For Immediate Release – October 21, 2003

OLYMPIA NICODEMI, PROFESSOR OF MATHEMATICS, EARNS NATIONAL AWARD FOR TEACHING EXCELLENCE

GENESEO, N.Y. – Olympia Nicodemi, professor of mathematics at the State University of New York at Geneseo, has earned the Mathematical Association of America’s (MAA) Deborah and Franklin Tepper Haimo Award for Distinguished College or University Teaching of Mathematics. The MAA considers the Tepper Haimo Award its highest teaching honor, and Nicodemi’s receipt of the award makes Geneseo one of only five institutions of higher education in the nation with more than one faculty member holding the distinction.

Gary Towsley, distinguished teaching professor of mathematics at Geneseo, received the Tepper Haimo Award in 2000.

The Tepper Haimo Award was established in 1991 by the MAA to honor college or university teachers who have been widely recognized as extraordinarily successful and whose teaching effectiveness has been shown to have had influence beyond their own institutions. The MAA is the largest professional society in the country that focuses on undergraduate mathematics education, and espouses as its mission the desire to "advance the mathematical sciences, especially at the collegiate level."

"Dr. Nicodemi represents all that is good about mathematics teaching," said Geneseo Distinguished Teaching Professor of Mathematics Steve West. "She is a wonderful teacher who imparts an appreciation for her discipline while demanding the highest standards of rigor; she is a tireless champion of her students whether they are in her classes or young college faculty in the MAA Project Next Program; and she is highly committed to serving her profession, the college and the department."

The Tepper Haimo Award is given each year to, at most, three individuals. Nicodemi will receive her award at the winter joint meeting of the American Mathematical Society and the MAA in Phoenix in January, and will give an invited talk at that meeting on the subject of her mathematics teaching.

"This is an enormous honor," Nicodemi said. "This recognition is coming from a group that is dedicated to fostering excellence in college teaching, and the bar is set pretty high there."

Nicodemi just this spring earned the 2003 Distinguished Teaching Award from the MAA’s Seaway Section. The names of section award winners are forwarded each year to the MAA national nominating committee for the Tepper Haimo Award.

"This award is not just for me, but for the incredible teaching culture we have at Geneseo," Nicodemi said. "Academic endeavors at the college are wonderfully supported, from the top down. It’s just the way we do things here." Nicodemi has been teaching at Geneseo since 1981.

She credits her department chairs Don Trasher (emeritus) and Steve West for allowing her the freedom to pursue her teaching methods. "I’ve pushed the margins of my department, and the things I’ve put forward have always been supported," she said. "My teaching is not particularly experimental, per se, but what it does is change every day in response to my students."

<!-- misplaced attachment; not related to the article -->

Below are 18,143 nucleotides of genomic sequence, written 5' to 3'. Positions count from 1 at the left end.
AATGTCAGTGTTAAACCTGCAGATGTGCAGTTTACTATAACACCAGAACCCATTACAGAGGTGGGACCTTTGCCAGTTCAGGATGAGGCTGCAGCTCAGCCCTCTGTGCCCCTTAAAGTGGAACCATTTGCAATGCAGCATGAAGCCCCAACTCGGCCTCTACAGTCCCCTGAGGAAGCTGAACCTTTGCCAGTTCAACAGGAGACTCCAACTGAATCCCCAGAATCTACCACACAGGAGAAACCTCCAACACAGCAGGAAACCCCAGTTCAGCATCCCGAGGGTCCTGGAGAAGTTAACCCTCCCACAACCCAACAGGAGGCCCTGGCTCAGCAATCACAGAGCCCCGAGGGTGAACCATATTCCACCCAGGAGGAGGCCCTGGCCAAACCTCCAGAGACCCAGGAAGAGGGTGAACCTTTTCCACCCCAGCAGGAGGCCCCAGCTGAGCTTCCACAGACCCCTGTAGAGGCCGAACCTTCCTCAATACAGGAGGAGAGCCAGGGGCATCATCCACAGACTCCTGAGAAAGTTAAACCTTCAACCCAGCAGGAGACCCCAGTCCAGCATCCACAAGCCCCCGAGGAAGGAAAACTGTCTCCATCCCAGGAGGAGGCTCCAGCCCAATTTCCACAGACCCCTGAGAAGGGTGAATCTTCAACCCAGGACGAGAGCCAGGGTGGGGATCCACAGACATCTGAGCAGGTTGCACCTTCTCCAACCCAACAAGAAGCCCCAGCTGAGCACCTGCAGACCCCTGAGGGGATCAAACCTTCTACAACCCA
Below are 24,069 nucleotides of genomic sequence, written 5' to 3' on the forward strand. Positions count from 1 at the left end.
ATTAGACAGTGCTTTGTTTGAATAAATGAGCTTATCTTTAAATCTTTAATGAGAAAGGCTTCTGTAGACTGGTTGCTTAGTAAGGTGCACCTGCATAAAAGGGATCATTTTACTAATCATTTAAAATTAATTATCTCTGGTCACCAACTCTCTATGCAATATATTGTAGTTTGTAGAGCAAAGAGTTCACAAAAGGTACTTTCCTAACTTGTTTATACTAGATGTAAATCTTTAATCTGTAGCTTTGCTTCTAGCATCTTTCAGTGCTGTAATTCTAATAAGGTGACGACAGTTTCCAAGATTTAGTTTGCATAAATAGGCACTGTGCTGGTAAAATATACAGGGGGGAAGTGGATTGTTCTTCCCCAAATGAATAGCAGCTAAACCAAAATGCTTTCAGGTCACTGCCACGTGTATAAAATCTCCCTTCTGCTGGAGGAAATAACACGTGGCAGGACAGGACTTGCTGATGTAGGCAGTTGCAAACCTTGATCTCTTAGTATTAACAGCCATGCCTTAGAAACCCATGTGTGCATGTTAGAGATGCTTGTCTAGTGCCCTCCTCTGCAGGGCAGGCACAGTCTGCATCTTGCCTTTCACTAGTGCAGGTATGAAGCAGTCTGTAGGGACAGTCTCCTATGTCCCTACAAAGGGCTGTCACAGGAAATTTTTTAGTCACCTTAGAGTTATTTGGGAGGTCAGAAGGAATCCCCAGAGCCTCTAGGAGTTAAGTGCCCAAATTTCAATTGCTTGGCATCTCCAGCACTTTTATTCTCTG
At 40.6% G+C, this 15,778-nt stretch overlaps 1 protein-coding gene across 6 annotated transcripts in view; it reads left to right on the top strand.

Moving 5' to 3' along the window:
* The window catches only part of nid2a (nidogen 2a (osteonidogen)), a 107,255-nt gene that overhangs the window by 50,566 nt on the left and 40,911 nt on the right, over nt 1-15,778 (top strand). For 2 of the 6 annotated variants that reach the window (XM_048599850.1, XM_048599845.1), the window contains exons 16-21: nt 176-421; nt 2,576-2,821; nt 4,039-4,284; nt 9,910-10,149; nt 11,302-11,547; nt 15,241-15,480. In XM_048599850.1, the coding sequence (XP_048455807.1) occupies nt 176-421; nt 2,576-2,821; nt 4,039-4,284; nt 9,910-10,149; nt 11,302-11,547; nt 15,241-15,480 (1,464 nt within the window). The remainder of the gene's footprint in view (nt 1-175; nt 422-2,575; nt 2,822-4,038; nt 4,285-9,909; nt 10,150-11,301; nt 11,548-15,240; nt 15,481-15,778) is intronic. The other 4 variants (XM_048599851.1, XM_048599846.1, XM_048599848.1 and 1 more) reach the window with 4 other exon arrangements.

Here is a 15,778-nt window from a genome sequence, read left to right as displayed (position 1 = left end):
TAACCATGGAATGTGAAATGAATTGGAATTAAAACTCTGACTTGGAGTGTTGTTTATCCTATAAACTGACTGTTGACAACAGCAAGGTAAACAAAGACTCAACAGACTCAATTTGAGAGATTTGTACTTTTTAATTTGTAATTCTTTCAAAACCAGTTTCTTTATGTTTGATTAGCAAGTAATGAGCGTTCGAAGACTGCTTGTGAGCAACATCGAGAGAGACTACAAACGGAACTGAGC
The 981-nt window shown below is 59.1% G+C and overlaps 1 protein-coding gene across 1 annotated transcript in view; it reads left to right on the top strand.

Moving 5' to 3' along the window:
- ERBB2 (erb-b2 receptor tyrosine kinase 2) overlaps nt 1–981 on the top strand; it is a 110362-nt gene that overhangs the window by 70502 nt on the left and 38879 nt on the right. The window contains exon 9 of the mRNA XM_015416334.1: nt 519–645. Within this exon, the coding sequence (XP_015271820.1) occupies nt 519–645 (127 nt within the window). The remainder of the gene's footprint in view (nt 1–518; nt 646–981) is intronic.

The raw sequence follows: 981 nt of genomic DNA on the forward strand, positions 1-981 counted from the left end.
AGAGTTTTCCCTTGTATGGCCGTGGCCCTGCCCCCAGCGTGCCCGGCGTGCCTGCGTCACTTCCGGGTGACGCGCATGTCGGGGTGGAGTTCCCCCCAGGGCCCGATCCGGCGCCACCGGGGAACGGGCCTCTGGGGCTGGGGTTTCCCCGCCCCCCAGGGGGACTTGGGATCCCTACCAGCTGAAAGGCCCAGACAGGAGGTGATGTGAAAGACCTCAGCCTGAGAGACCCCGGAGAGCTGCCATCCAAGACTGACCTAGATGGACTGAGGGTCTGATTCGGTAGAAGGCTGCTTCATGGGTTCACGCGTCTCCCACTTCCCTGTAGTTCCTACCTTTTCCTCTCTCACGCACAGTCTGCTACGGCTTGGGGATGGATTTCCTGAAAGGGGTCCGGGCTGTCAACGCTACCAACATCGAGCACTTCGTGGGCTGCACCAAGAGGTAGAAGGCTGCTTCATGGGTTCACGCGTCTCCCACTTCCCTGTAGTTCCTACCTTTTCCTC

Nicodemi’s dedication and talents as a teacher, advisor and mentor have been previously recognized by SUNY; in 1994, she received the SUNY Chancellor’s Award for Excellence in Teaching. In 2000 she was selected by the New York State Grand Lodge as the recipient of the Elena Lucrezia Cornaro Award, which recognizes outstanding Italian-American women in education for their significant contributions to their profession and their communities. The award is named for the first woman in history to receive a Ph.D. Cornaro earned her doctorate from the University of Padua, Italy, in 1678.

Nicodemi has enjoyed teaching the academically talented students who enroll at Geneseo. "I have always found that Geneseo students are well prepared, and give back tenfold what you give to them," she said. "I have always found our students to be bright and recipient, and they work with what we give them and do great things with that. I still like to work with them from where they are, and take them some place else. I don’t want to overwhelm them; my goal is to bring them into complexity with comfort."

Many of Nicodemi’s students go into teaching at the secondary level. "I, and my colleagues, want to be role models for them, because it’s such an important job out there," she said. "One of the things I try to model is flexibility. I try to show the joy of the activity (of teaching), and my students know I’m having fun out there at the same time."

Despite her more than 20 years at Geneseo, Nicodemi said she is always learning new things, whether about mathematics, students or teaching. "I’m so happy here, because I have interests that are diverse, yet I get to take those same interests and act on them. That kind of activity is actually supported here, and that’s incredible to me."

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